That’s the comic strip equivalent of salting the earth.

        • The Duck of Death

          What kills me is that he earnestly believes that FW and Crankshaft, along with John Darling, have “legs” — that they’re so valuable the syndicate would instantly replace him to keep them running indefinitely, like Blondie, Thimble Theater/Popeye, and other comics approaching their centennial.

          Crankshaft…maybe. But more likely, once Batiuk puts down his pen, it’s the end of the road for Crankshaft too.

          • Y. Knott

            I believe Batiuk has pre-empted the possibility that no-one would want to continue his strips by announcing that no-one else will be allowed to continue his strips.

            It’s completely in character for Batiuk. No-one was interested in continuing John Darling (including Batiuk), but he killed off the lead character to make the property “unusable”. Hey, if Batiuk isn’t using him, nobody can!

            But in the real world, had anyone in the syndicate wanted to continue the property, it would have been easy to do so: just don’t run the last two strips, and continue from there, OR have a plot where John was faking his own death for attention. (Which would be totally in character for him.)

            But nobody had any desire to continue John Darling, and the syndicate let it die simply because the strip was unpopular, unprofitable, and creatively spent. However in Batiuk’s little dream world, John Darling died because he wouldn’t LET anyone else continue it.

            It’ll be the same way with FW and Crankshaft.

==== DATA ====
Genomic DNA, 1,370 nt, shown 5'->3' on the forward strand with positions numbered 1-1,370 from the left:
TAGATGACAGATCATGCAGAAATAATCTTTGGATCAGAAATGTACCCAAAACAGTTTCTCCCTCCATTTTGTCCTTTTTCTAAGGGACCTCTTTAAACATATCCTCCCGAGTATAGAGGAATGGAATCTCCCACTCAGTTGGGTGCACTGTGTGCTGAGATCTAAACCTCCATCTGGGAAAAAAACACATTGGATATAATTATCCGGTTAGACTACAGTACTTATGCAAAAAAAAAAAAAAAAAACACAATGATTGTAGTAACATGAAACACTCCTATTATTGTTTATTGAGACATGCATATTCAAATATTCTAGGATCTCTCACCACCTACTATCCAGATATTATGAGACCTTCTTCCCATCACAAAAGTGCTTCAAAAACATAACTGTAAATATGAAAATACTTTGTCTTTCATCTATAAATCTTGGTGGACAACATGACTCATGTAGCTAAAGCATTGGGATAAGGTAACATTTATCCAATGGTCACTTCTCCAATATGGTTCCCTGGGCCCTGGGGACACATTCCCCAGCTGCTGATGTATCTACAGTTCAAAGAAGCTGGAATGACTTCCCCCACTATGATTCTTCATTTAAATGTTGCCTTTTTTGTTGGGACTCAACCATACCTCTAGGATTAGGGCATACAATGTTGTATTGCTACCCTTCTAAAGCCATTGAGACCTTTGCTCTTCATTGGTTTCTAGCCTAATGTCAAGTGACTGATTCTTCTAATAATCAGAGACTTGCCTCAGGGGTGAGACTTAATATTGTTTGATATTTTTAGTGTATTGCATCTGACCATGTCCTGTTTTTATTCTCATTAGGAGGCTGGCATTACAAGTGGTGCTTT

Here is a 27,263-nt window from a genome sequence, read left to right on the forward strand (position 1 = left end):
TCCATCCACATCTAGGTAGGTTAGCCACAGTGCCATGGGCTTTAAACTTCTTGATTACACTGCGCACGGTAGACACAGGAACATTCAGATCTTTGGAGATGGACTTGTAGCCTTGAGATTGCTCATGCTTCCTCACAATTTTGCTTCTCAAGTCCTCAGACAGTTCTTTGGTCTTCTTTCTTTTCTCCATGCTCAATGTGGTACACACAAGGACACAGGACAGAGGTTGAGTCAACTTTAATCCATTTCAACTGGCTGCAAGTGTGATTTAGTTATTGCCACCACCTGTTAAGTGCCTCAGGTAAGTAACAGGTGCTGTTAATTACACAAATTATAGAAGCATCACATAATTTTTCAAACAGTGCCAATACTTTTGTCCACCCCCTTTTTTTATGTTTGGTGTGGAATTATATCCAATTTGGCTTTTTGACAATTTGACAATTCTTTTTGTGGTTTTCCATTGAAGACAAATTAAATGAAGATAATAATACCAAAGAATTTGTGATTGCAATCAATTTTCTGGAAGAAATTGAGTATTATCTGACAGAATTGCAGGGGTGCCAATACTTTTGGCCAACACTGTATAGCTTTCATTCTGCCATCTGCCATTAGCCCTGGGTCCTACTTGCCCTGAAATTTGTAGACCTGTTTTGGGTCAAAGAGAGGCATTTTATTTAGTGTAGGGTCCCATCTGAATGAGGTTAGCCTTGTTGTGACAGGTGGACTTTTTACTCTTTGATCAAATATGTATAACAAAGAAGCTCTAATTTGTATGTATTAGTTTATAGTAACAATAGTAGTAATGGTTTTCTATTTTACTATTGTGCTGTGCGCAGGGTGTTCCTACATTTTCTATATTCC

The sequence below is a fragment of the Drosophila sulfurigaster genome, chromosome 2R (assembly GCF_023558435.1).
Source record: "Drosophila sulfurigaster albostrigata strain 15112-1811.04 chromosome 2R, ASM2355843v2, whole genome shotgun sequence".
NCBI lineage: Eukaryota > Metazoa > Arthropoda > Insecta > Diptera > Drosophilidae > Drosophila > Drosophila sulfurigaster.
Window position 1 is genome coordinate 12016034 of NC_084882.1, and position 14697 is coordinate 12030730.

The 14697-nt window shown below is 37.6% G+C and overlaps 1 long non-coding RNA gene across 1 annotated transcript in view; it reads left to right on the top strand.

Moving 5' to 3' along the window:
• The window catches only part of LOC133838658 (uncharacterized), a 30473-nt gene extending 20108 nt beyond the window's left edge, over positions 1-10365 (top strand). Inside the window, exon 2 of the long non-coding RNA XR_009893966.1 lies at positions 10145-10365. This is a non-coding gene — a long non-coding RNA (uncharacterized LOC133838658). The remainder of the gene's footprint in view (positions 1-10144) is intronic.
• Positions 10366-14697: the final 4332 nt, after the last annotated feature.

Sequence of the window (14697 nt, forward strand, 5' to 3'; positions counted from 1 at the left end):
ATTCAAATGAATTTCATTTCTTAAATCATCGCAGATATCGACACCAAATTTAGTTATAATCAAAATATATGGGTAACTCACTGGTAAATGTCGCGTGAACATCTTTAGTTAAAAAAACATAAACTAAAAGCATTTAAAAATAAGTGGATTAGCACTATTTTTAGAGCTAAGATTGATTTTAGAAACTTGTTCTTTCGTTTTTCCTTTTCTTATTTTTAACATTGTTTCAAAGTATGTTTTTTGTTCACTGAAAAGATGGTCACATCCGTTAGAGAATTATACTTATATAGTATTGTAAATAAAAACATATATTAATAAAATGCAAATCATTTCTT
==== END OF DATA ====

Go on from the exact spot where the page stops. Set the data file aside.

• none

        Johnston’s retirement would have been graceful if the last strip was that Sunday condensed novel that she wrote which gave abbreviated finality to the remaining lives of the main characters.

        But, it wasn’t. As a result, the body of her work and the comics page in general suffers for it.

        • Mela

          Are you referring to her going back and updating the original strips? I liked how the final strip wrapped everything up, but once it was done I had no interest in revisiting the old ones to she what she had changed.

          • none

            Correct. The big Sunday final expo-dump tied it all up. Liz and Anthony married, April moved to the country, blah blah. All done, golf clap, well done, thank you Lynn.

            But no. She couldn’t leave well enough alone, and, yet again, nobody in charge of anything has the heart or ability to tell the strip author “no”, for whatever reason.

  10. Dood

    Corey Winkerbean in his pre-crime years.

  11. sorialpromise

    1. Love the title
    2. I recognized ’72 Funky, so I got the aging of the character. Apparently raking leaves was a magical(?) time. Okay.
    3. Nobody blows leaves at 6am, so what’s to object? Now if Mr. Batiuk had added that early morning bit, he would have had a joke.
    4. Batiuk could have gone with age 68 Funky (and age 75 Batiuk) complaining of raking leaves, and that could have been a joke. But he goes with leaf blowing.
    5. Kansas City Kansas has everyone get their leaves to the curb. They come by with an industrial vacuum and a giant truck and suck them up. The 2 grand kids (ages 5 & 3) were over and thought watching it was the grandest experience.
    6. If you remove the characters from the strip, Ayers did some beautiful landscapes.

  12. Count of Tower Grove

    That’s Morty in P1? Hard to imagine even transitory joy in the Fungyverse.

  13. Paul Jones

    It’s like he’s the robot version of Hawkeye Pierce from Futurama but instead of switching between irreverent and maudlin, Batiuk switches between implausible and maudlin. Also, only fungus people in basements say that he wasn’t the first person ever to realize autumn = the declining years.

    • Gerard Plourde

      “he wasn’t the first person ever to realize autumn = the declining years.”

      Very true. One of the most poignant songs linking aging with autumn is “September Song” from Kurt Weil and Maxwell Anderson’s “Knickerbocker Holiday”. This You Tube link is sung by Walter Huston who also sang it in the original 1938 production and appears to be dedicated by the uploader to a deceased loved one.